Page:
Good is the Enemy of Great
That’s what makes death so hard—unsatisfied curiosity.
West with the Night1
Good is the enemy of great.
And that is one of the key reasons why we have so little that becomes great.
We don’t have great schools, principally because we have good schools. We don’t have great government, principally because we have good government. Few people attain great lives, in large part because it is just so easy to settle for a good life. The vast majority of companies never become great, precisely because the vast majority become quite good—and that is their main problem.
This point became piercingly clear to me in 1996, when I was having dinner with a group of thought leaders gathered for a discussion about organizational performance. Bill Meehan, the managing director of the San Francisco office of McKinsey & Company, leaned over and casually confided, “You know, Jim, we love Built to Last around here. You and your coauthor did a very fine job on the research and writing. Unfortunately, it’s useless.”
Curious, I asked him to explain.
“The companies you wrote about were, for the most part, always great,” he said. “They never had to turn themselves from good companies into great companies. They had parents like David Packard and George Merck, who shaped the character of greatness from early on. But what about the vast majority of companies that wake up partway through life and realize that they’re good, but not great?”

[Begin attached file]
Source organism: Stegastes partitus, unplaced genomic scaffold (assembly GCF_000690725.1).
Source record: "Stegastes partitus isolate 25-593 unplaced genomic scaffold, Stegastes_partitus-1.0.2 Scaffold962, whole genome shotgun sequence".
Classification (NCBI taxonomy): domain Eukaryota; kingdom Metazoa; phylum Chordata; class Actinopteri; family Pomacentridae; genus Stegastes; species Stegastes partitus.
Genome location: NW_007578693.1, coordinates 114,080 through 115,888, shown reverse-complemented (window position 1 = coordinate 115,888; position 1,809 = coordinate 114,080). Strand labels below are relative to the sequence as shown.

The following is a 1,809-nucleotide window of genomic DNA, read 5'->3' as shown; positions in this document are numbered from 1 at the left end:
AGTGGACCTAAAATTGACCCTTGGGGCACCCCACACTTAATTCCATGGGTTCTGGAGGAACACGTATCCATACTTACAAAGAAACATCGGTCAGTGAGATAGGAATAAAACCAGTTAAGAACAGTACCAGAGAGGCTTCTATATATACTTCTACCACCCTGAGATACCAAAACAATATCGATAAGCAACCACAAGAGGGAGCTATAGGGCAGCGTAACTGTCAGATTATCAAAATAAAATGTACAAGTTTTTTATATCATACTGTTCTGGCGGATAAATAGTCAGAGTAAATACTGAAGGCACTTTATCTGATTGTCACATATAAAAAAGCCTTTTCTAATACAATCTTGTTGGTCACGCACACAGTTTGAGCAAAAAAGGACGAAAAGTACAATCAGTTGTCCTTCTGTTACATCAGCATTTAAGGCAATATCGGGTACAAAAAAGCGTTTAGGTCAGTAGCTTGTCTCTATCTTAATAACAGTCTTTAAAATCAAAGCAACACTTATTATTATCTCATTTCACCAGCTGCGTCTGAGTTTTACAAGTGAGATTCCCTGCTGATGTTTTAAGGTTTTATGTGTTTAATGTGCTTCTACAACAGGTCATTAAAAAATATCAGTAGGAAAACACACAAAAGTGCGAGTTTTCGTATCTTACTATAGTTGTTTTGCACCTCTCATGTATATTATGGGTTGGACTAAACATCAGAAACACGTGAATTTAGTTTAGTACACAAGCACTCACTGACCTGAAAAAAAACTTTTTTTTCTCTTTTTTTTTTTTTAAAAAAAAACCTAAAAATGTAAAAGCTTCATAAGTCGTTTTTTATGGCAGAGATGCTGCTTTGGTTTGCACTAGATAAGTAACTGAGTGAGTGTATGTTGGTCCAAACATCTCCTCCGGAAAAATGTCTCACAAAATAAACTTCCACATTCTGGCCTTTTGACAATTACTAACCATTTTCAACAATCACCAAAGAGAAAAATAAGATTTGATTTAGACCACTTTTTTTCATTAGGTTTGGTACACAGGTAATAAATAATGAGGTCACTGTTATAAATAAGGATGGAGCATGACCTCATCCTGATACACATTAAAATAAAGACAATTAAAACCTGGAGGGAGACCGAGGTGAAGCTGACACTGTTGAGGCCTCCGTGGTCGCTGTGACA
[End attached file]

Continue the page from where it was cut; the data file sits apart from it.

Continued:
I now realize that Meehan was exaggerating for effect with his “useless” comment, but his essential observation was correct—that truly great companies, for the most part, have always been great. And the vast majority of good companies remain just that—good, but not great. Indeed, Meehan’s comment proved to be an invaluable gift, as it planted the seed of a question that became the basis of this entire book—namely, Can a good company become a great company and, if so, how? Or is the disease of “just being good” incurable?
Five years after that fateful dinner we can now say, without question, that good to great does happen, and we’ve learned much about the underlying variables that make it happen. Inspired by Bill Meehan’s challenge, my research team and I embarked on a five-year research effort, a journey to explore the inner workings of good to great.